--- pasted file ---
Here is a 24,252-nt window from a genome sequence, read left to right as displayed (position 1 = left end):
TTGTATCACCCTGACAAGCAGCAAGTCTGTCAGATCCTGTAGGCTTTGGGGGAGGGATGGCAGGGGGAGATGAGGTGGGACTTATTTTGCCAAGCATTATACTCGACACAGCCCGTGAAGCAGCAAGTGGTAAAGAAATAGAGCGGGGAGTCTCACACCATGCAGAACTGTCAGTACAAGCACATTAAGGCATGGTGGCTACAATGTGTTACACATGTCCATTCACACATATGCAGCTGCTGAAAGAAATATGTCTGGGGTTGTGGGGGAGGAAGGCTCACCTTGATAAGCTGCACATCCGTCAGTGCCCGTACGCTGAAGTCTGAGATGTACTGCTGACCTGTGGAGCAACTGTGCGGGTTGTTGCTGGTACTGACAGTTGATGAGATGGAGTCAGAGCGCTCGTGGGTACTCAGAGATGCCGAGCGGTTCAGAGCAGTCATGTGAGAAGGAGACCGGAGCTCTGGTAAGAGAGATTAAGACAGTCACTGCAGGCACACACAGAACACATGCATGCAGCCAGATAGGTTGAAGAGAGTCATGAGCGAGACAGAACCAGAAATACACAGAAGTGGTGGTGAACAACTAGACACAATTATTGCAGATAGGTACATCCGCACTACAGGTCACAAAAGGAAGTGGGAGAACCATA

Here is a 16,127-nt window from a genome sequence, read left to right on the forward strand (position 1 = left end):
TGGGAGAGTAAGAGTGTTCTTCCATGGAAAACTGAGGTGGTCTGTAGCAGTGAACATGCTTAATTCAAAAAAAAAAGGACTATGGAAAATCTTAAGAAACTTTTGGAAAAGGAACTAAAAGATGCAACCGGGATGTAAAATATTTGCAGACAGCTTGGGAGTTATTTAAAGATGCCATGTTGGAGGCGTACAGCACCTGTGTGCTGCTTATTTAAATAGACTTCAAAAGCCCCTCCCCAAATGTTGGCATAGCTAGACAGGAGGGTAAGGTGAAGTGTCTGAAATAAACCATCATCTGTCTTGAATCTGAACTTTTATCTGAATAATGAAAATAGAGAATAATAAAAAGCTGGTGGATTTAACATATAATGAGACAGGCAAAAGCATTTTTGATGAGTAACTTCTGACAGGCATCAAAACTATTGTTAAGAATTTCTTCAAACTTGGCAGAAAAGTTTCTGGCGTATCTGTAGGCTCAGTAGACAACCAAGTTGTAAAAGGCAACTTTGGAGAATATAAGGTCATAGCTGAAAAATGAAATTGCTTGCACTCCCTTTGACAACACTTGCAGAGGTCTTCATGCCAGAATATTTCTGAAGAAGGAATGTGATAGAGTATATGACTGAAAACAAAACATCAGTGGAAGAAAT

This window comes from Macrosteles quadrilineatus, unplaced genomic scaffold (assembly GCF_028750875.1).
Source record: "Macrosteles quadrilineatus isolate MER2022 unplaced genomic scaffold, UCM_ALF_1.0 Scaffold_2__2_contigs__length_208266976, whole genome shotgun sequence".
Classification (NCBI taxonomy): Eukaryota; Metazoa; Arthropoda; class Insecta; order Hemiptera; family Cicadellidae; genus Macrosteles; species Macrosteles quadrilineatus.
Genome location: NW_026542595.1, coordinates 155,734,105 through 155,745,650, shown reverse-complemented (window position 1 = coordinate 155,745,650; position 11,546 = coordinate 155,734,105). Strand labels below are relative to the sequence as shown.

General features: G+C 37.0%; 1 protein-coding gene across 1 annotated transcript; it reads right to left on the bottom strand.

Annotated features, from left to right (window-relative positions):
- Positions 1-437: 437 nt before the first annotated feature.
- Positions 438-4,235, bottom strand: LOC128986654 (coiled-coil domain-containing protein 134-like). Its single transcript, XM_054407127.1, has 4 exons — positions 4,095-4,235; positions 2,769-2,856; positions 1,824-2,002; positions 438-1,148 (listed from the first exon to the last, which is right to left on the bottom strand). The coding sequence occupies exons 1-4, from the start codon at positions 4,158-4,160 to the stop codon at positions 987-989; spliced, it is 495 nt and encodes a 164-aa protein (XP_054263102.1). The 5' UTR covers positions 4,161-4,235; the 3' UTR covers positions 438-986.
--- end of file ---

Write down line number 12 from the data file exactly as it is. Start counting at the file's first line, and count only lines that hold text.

- Positions 438-4,235, bottom strand: LOC128986654 (coiled-coil domain-containing protein 134-like). Its single transcript, XM_054407127.1, has 4 exons — positions 4,095-4,235; positions 2,769-2,856; positions 1,824-2,002; positions 438-1,148 (listed from the first exon to the last, which is right to left on the bottom strand). The coding sequence occupies exons 1-4, from the start codon at positions 4,158-4,160 to the stop codon at positions 987-989; spliced, it is 495 nt and encodes a 164-aa protein (XP_054263102.1). The 5' UTR covers positions 4,161-4,235; the 3' UTR covers positions 438-986.